(Reuters) - People of Praise, a self-described charismatic Christian community, has faced renewed interest since U.S. President Donald Trump put one of its purported members, Judge Amy Coney Barrett of the 7th U.S. Circuit Court of Appeals, on his short list of candidates for elevation to the Supreme Court.
The group says on its website it is made up of liberals and conservatives, with a mixture including Roman Catholic and Pentecostal traditions, though at least one expert and a former member consider it very conservative. Until 2018, it used the term ‘handmaid’ for its female leaders.
The group has declined to confirm or deny whether Barrett was a member since a New York Times article in 2017 said she was in the group, citing unnamed current and former members. It says it leaves it to members to disclose any involvement. At the time, Barrett did not respond to requests for comment from the Times.
The group’s spokesman, Sean Connolly, told Reuters that women are not considered subservient in People of Praise and that many hold leadership roles, such as directing schools and ministries.
Barrett did not respond on Tuesday to requests for comment about her membership in People of Praise made through a clerk at the Chicago-based 7th Circuit.
Sharon Loftus, a judicial assistant to Barrett, said in an email the judge’s policy was not to give interviews or comments to the media.
Trump has said he plans to nominate a Supreme Court justice this week to replace Ruth Bader Ginsburg, who died last Friday. He said he is considering Barrett as well as Barbara Lagoa of the 11th U.S. Circuit Court of Appeals in Atlanta.
People of Praise has about 1,700 members in 22 cities in the United States, Canada and the Caribbean, according to its website, and was founded in 1971 in South Bend, Indiana, also the home of the Catholic-led University of Notre Dame.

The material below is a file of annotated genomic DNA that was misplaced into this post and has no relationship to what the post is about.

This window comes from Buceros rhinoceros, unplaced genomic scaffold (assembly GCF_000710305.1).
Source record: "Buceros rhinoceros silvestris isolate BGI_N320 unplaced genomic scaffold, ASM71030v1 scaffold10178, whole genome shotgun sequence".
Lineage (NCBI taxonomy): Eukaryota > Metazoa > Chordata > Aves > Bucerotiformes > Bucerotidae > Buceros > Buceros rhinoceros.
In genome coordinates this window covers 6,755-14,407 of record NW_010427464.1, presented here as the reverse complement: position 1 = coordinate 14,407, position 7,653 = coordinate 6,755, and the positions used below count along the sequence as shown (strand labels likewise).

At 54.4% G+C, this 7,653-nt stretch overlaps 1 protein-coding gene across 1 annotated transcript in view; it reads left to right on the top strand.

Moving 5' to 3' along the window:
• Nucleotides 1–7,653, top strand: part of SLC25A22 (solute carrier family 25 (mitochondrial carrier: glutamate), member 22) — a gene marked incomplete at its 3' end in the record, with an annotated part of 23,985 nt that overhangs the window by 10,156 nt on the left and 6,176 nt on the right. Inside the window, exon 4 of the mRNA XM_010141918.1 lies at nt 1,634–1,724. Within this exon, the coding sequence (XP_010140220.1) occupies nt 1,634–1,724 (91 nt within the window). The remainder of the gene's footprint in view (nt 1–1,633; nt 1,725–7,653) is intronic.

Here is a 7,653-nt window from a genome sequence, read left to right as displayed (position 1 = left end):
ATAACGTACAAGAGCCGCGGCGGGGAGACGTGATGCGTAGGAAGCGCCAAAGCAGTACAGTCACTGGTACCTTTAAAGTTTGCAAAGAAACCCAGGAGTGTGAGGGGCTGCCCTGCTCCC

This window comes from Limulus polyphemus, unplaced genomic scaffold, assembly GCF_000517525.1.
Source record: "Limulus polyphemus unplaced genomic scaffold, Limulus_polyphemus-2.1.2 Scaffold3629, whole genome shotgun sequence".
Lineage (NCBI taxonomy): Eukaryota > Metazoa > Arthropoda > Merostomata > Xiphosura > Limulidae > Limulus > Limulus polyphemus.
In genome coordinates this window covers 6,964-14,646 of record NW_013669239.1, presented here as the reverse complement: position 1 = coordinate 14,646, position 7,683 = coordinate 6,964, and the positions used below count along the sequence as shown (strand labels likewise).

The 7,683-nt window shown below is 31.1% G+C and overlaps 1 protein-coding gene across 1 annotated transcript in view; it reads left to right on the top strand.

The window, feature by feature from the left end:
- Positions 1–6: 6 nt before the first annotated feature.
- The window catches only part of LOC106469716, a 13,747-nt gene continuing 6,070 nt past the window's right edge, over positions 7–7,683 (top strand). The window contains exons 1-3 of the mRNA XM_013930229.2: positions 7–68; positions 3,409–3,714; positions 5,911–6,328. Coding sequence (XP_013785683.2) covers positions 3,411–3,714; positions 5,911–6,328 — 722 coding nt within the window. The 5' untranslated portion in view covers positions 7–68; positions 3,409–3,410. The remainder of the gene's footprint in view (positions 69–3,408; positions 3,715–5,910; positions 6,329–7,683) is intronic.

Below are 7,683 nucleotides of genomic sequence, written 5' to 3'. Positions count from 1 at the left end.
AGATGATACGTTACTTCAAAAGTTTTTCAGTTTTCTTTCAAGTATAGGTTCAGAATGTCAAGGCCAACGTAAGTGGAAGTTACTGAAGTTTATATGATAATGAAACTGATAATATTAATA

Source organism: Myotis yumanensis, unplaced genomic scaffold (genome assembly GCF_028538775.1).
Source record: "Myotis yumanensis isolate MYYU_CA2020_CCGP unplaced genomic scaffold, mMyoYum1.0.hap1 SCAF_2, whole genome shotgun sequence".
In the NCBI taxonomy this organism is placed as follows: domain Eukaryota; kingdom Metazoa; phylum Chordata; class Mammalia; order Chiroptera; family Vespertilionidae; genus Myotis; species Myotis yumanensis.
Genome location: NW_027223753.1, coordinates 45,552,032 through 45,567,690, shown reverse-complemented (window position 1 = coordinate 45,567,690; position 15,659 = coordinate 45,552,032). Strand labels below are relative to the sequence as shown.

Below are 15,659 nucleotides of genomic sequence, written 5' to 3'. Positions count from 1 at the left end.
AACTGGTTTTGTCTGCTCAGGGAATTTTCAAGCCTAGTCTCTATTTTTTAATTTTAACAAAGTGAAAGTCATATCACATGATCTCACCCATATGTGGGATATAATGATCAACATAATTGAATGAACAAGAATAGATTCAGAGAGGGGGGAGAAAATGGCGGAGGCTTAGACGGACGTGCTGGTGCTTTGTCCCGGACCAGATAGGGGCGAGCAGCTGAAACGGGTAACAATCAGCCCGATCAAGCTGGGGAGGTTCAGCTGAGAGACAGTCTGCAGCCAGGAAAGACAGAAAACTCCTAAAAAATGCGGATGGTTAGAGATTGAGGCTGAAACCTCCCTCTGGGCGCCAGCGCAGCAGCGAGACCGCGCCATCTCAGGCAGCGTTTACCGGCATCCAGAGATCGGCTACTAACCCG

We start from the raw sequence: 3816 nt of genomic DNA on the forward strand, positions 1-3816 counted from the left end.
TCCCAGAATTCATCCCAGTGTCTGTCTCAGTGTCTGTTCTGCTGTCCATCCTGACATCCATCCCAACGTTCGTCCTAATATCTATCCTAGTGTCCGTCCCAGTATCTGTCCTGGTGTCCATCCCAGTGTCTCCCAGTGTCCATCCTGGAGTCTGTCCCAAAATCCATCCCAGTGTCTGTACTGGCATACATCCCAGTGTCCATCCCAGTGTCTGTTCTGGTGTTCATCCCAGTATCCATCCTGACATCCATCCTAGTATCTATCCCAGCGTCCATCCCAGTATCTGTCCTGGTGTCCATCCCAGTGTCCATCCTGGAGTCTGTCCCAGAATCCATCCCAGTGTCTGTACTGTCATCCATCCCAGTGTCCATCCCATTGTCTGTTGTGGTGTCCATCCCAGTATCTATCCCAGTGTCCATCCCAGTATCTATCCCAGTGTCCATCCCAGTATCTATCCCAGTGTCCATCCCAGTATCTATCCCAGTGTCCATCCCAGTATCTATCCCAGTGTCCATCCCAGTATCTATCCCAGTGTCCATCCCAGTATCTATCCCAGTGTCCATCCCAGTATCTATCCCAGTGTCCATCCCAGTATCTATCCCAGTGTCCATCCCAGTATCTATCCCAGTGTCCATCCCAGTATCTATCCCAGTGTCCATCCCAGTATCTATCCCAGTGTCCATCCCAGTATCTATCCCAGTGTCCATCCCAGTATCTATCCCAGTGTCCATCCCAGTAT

“We admire the first Christians who were led by the Holy Spirit to form a community,” the website says, tracing its origins to the late 1960s when students and faculty at Notre Dame experienced “a renewal of Christian enthusiasm and fervor, together with charismatic gifts such as speaking in tongues and physical healing.”
Its most devoted members make a lifelong commitment to the group, known as a covenant.
From 1970, women with leadership roles in the organization were called handmaids, but that changed following the popular 2017-to-present Hulu television series “The Handmaid’s Tale,” based on a 1985 book by Margaret Atwood. The dystopian story is set in a future United States where the rules of the male-dominated society are based on the leaders’ twisted interpretation of Old Testament scriptures.
“Recognizing that the meaning of this term has shifted dramatically in our culture in recent years, we no longer use the term handmaid,” the group said in 2018, without specifically attributing the change to the show.
Coral Anika Theill, a former People of Praise member, has been strongly critical of the group, calling it a “cult” and saying in an interview women are expected to be completely obedient to men and independent thinkers are “humiliated, interrogated, shamed and shunned.”
Theill, who last year wrote a blog post entitled “I lived the Handmaid’s Tale,” said she planned to call every U.S. senator to oppose Barrett should she become Trump’s nominee.
Reuters could not independently verify her account. When asked about Theill’s allegations, People of Praise spokesman Connolly said the group followed Christian teachings that “men and women share a fundamental equality as bearers of God’s image.”
“We value independent thinking,” Connolly said.
Thomas Csordas, a scholar of comparative religion at the University of California, San Diego, said People of Praise was “very conservative” but that he would not consider it a cult, adding that some of the charismatic Christian communities he has researched were more authoritarian than People of Praise.
In popular culture, the word cult can connote brainwashing and authoritarianism, he said.
“My position to the press was that People of Praise is best described not as a cult but as a religiously-based ‘intentional community,’” Csordas said in an email.
“When I first encountered Atwood’s book, I was frankly jolted by the similarity of terminology to that prevalent in some of the Catholic charismatic ‘covenant communities’ I had been studying,” Csordas wrote in a 1996 paper called ‘A Handmaid’s Tale,’ without specifically referencing People of Praise.
(This story corrects paragraph two to show group’s website says it has liberal and conservative members, does not describe itself as ultraconservative)
Reporting by Daniel Trotta, Editing by Rosalba O’Brien
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